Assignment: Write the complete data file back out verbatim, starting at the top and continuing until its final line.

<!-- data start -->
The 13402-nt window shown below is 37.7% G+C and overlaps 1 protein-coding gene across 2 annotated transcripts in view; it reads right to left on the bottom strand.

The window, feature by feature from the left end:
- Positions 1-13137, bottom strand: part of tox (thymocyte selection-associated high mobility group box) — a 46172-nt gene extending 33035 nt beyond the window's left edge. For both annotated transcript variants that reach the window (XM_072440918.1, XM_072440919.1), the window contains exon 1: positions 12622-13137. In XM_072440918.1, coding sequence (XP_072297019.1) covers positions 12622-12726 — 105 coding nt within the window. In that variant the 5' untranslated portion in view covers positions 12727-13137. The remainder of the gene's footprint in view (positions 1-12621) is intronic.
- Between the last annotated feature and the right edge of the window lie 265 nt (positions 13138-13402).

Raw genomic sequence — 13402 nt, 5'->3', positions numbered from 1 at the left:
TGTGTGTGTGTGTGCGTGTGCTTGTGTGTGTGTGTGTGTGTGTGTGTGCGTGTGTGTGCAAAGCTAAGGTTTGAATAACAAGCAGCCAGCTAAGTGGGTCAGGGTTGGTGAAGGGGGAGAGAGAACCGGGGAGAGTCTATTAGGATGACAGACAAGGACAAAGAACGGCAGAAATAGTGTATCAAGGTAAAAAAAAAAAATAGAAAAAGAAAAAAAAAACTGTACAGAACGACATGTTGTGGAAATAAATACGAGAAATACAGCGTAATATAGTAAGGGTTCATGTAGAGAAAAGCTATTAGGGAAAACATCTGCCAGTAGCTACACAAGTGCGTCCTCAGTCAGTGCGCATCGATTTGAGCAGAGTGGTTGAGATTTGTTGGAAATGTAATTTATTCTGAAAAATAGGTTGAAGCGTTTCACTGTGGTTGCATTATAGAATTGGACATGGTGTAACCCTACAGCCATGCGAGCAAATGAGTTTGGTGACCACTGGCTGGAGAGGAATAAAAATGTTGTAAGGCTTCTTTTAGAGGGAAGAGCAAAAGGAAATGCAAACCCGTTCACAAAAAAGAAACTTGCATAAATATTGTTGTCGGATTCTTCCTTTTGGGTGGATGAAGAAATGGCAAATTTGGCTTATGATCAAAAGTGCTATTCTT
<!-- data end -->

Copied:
The 13402-nt window shown below is 37.7% G+C and overlaps 1 protein-coding gene across 2 annotated transcripts in view; it reads right to left on the bottom strand.

The window, feature by feature from the left end:
- Positions 1-13137, bottom strand: part of tox (thymocyte selection-associated high mobility group box) — a 46172-nt gene extending 33035 nt beyond the window's left edge. For both annotated transcript variants that reach the window (XM_072440918.1, XM_072440919.1), the window contains exon 1: positions 12622-13137. In XM_072440918.1, coding sequence (XP_072297019.1) covers positions 12622-12726 — 105 coding nt within the window. In that variant the 5' untranslated portion in view covers positions 12727-13137. The remainder of the gene's footprint in view (positions 1-12621) is intronic.
- Between the last annotated feature and the right edge of the window lie 265 nt (positions 13138-13402).

Raw genomic sequence — 13402 nt, 5'->3', positions numbered from 1 at the left:
TGTGTGTGTGTGTGCGTGTGCTTGTGTGTGTGTGTGTGTGTGTGTGTGCGTGTGTGTGCAAAGCTAAGGTTTGAATAACAAGCAGCCAGCTAAGTGGGTCAGGGTTGGTGAAGGGGGAGAGAGAACCGGGGAGAGTCTATTAGGATGACAGACAAGGACAAAGAACGGCAGAAATAGTGTATCAAGGTAAAAAAAAAAAATAGAAAAAGAAAAAAAAAACTGTACAGAACGACATGTTGTGGAAATAAATACGAGAAATACAGCGTAATATAGTAAGGGTTCATGTAGAGAAAAGCTATTAGGGAAAACATCTGCCAGTAGCTACACAAGTGCGTCCTCAGTCAGTGCGCATCGATTTGAGCAGAGTGGTTGAGATTTGTTGGAAATGTAATTTATTCTGAAAAATAGGTTGAAGCGTTTCACTGTGGTTGCATTATAGAATTGGACATGGTGTAACCCTACAGCCATGCGAGCAAATGAGTTTGGTGACCACTGGCTGGAGAGGAATAAAAATGTTGTAAGGCTTCTTTTAGAGGGAAGAGCAAAAGGAAATGCAAACCCGTTCACAAAAAAGAAACTTGCATAAATATTGTTGTCGGATTCTTCCTTTTGGGTGGATGAAGAAATGGCAAATTTGGCTTATGATCAAAAGTGCTATTCTT